The Importance of Pre-Trip Inspections

Before you hit the road each morning as a truck driver, you’ll need to perform a pre-trip inspection. This inspection is also part of the commercial driver’s license (CDL) skills test and knowing how to do one correctly is an essential skill for truckers.

Here are some of the reasons pre-trip inspections are so important:

1. FMCSA Requirements

The Federal Motor Carrier Safety Administration (FMCSA) regulates the trucking industry and sets requirements truckers must follow. One of these is that drivers must perform a pre-trip inspection each day they are on the road to ensure their vehicles are in safe operating condition.

2. Safety

The most important reason to perform a pre-trip inspection every day is that it helps keep you and others on the road safe. Semi-truck accidents are typically more severe than accidents between passenger vehicles and it is your responsibility as a driver to focus on safety at all times. Pre-trip inspections help you catch any issues and fix them before they cause an accident.

As an example, consider your semi-truck’s tires. Tire issues are not uncommon and at highway speeds and a blowout can lead to an accident. When you examine your tires, you’ll check if they are worn down or if the air pressure is low. These things may seem simple, but addressing them early reduces the risk of them causing an accident.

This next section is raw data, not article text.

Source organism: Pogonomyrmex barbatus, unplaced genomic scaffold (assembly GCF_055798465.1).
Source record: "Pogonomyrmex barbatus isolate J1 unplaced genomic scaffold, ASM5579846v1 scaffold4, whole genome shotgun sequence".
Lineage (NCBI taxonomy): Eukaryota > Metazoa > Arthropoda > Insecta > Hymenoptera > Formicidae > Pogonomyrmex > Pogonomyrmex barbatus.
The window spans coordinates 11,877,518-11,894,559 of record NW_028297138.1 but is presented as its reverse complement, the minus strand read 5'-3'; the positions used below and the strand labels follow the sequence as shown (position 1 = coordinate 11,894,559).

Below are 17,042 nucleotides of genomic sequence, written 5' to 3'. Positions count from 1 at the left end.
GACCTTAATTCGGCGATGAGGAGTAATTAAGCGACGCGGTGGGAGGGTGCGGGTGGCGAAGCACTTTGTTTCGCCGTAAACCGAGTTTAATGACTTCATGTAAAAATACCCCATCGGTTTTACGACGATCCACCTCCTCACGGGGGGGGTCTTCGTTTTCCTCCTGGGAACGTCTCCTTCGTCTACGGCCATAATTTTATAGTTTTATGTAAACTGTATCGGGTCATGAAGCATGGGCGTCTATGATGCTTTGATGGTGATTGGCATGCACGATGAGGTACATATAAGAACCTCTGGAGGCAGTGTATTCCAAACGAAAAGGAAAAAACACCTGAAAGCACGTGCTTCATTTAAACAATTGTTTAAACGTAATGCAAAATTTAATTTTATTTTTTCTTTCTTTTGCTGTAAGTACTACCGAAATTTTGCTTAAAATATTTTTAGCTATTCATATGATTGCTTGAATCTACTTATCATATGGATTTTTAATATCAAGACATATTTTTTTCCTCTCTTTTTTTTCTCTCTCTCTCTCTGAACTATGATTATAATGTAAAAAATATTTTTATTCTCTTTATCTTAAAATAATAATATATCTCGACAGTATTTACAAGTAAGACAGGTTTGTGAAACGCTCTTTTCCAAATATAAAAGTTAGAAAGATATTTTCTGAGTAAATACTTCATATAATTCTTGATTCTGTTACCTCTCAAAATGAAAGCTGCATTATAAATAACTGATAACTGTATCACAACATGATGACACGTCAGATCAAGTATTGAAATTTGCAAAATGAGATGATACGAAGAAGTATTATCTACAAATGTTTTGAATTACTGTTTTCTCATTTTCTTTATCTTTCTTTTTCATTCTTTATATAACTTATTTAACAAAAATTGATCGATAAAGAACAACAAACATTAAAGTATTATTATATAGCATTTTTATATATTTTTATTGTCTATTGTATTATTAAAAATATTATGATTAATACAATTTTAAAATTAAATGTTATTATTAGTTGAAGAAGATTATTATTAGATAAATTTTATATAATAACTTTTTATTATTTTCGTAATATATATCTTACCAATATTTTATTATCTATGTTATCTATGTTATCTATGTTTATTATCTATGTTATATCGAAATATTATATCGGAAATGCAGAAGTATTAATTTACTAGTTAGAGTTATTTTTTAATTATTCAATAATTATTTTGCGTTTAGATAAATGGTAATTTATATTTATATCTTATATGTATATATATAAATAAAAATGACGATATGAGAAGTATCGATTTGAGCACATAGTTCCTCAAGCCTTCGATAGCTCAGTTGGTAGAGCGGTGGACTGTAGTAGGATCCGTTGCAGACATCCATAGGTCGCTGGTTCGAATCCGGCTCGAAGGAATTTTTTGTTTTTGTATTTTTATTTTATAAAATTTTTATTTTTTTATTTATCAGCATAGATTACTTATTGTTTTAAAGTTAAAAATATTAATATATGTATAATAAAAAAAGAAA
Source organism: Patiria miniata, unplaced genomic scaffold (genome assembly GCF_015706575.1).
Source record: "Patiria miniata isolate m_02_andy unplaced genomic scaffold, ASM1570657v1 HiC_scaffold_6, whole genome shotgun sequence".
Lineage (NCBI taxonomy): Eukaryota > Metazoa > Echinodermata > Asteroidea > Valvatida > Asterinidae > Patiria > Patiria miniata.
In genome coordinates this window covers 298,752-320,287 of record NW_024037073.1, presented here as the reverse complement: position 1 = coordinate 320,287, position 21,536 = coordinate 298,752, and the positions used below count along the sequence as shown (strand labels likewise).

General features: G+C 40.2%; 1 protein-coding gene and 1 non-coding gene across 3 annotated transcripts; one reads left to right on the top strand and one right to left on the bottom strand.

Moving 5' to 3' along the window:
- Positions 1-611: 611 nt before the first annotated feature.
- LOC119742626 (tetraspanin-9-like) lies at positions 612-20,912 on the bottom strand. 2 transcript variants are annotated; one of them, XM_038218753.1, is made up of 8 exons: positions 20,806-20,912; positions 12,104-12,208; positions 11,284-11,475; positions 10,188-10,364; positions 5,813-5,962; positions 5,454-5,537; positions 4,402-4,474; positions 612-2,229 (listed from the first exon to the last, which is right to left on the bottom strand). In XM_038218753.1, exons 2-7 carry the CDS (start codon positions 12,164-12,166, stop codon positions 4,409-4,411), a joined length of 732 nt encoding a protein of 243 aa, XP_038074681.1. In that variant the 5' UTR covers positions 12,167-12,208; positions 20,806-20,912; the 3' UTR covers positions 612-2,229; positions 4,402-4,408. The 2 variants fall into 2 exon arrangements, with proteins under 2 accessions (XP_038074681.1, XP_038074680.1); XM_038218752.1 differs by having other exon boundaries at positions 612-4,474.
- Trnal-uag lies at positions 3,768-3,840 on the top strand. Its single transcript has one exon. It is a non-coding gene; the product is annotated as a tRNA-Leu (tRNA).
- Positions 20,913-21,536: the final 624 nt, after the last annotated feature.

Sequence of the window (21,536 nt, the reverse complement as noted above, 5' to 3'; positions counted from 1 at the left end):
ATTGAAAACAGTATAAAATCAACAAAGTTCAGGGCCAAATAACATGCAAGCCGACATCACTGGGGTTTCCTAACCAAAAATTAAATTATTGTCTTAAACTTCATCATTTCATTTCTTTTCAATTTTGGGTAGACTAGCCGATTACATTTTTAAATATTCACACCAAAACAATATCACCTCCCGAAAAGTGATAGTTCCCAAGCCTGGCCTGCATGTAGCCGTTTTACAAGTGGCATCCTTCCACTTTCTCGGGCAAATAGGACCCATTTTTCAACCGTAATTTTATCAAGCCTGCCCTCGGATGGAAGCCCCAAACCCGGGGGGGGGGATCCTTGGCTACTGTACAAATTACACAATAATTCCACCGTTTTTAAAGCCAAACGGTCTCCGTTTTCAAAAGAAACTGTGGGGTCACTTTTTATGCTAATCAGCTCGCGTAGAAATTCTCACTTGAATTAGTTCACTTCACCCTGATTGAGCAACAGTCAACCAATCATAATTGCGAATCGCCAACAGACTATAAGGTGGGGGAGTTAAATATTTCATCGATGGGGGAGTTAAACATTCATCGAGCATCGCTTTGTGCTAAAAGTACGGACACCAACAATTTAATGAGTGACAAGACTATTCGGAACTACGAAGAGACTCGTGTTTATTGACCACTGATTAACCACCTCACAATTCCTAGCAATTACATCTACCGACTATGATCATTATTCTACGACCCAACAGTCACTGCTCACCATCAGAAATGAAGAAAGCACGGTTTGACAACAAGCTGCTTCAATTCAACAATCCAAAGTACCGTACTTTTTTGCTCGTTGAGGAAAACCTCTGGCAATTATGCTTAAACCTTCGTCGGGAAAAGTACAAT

3. Avoid Downtime

It may seem counterintuitive that getting maintenance for a truck issue reduces your downtime, since your truck may need to be off the road temporarily while the issue is addressed. However, getting maintenance when you first notice an issue does save you time in the long run.

Consider the tire example again. Replacing a worn-down tire will take some of your time, but getting your truck towed after a blowout on the highway will cost a lot more time and money, not to mention the risk of you or someone else getting hurt.

4. Minimize Liability

After an accident, you could be found liable for any damages depending on the circumstances surrounding the incident. If you can’t demonstrate that you’ve been performing thorough pre-trip inspections as required by the FMCSA, this could be used against you. In addition to inspecting your truck, you also need to make sure to properly document that you did so. You should also document any repairs.

Learning How to Perform a Pre-Trip Inspection

In order to earn your CDL, you will need to demonstrate your ability to perform a pre-trip inspection. Since there are so many parts you’ll need to name and inspect, this is often one of the parts of the CDL test that students stress over the most. Performing mock inspections and making flashcards can help you learn how to perform an inspection. Additionally, choosing a high-quality CDL training program gives you access to helpful resources while you learn this and other trucking skills.

Truck Driving School in Albuquerque